NotesFAQContact Us
Collection
Advanced
Search Tips
Peer reviewed Peer reviewed
Direct linkDirect link
ERIC Number: EJ892036
Record Type: Journal
Publication Date: 2007-Oct
Pages: 4
Abstractor: As Provided
Reference Count: 0
ISBN: N/A
ISSN: ISSN-0031-921X
Diminishing the Gap between University and High School Research Programs: Computational Physics
Vondracek, Mark
Physics Teacher, v45 n7 p434-437 Oct 2007
There are many schools (grades K-12) around the country that offer some sort of science research option for students to pursue. Often this option is a local science fair, where students do smaller projects that are then presented at poster sessions. Many times the top local projects can advance to some type of regional and, possibly, state science fair. However, the projects students tend to do for a fair are "lower-level" research; that is, a project where the answer is at least known by the teacher and is often a lab activity from a standard experiment booklet. If there is a smaller subset of students who are more interested and motivated in science and who would like to take on more of a challenge with their research project, to the point where there is some element of originality and a truly unknown result being investigated (particularly in high school), most teachers do not have the means, or at least do not believe they have the means, of allowing them to do so unless there is a possibility of working in a university or professional laboratory outside of school. This more advanced level of research could be defined as the type that yields papers for major national science competitions. While the widespread belief among many high school teachers is that high-end research requires professional facilities, it is not always necessary to work outside of school in order to have a strong physics research program, especially when the research is computer based. This article offers suggestions for and examples of computational research projects for high school students, as well as students in introductory college physics classes.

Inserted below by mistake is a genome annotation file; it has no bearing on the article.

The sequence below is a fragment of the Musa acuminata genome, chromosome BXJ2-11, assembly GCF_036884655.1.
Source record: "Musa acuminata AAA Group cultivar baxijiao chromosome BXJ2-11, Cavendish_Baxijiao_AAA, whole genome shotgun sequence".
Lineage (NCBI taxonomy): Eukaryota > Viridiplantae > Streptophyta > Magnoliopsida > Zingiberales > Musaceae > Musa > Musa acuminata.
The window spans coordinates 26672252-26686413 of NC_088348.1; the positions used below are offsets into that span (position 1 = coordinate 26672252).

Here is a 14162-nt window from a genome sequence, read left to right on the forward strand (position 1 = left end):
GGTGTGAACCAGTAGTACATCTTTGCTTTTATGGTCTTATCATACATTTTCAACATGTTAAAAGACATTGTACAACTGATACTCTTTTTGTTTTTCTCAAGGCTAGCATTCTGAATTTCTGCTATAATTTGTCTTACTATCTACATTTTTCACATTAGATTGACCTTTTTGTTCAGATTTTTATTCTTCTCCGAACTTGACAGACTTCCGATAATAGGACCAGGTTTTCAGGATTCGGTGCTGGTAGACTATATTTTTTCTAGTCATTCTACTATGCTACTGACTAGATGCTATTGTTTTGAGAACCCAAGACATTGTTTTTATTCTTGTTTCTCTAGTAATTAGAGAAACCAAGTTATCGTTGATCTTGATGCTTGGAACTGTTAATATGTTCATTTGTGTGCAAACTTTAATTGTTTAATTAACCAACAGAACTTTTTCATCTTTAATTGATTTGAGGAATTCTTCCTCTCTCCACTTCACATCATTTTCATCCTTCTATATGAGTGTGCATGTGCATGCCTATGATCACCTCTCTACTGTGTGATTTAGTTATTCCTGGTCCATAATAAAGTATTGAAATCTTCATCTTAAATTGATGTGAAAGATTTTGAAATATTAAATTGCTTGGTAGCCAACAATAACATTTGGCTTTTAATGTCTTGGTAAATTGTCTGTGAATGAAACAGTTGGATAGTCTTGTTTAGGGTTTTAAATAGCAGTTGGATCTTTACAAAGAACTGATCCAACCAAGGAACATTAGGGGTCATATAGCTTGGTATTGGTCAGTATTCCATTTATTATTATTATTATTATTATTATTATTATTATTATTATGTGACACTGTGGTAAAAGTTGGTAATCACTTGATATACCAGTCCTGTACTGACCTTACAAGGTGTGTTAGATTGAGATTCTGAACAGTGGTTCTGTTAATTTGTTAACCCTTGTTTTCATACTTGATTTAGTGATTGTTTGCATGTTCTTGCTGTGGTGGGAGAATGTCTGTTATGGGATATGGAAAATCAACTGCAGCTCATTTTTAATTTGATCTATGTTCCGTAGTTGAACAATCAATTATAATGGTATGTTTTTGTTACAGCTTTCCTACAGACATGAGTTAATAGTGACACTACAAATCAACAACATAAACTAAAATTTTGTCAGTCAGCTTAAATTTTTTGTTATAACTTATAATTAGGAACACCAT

American Association of Physics Teachers. One Physics Ellipse, College Park, MD 20740. Tel: 301-209-3300; Fax: 301-209-0845; e-mail: pubs@aapt.org; Web site: http://scitation.aip.org/tpt
Publication Type: Journal Articles; Reports - Descriptive
Education Level: High Schools; Higher Education
Audience: N/A
Language: English
Sponsor: N/A
Authoring Institution: N/A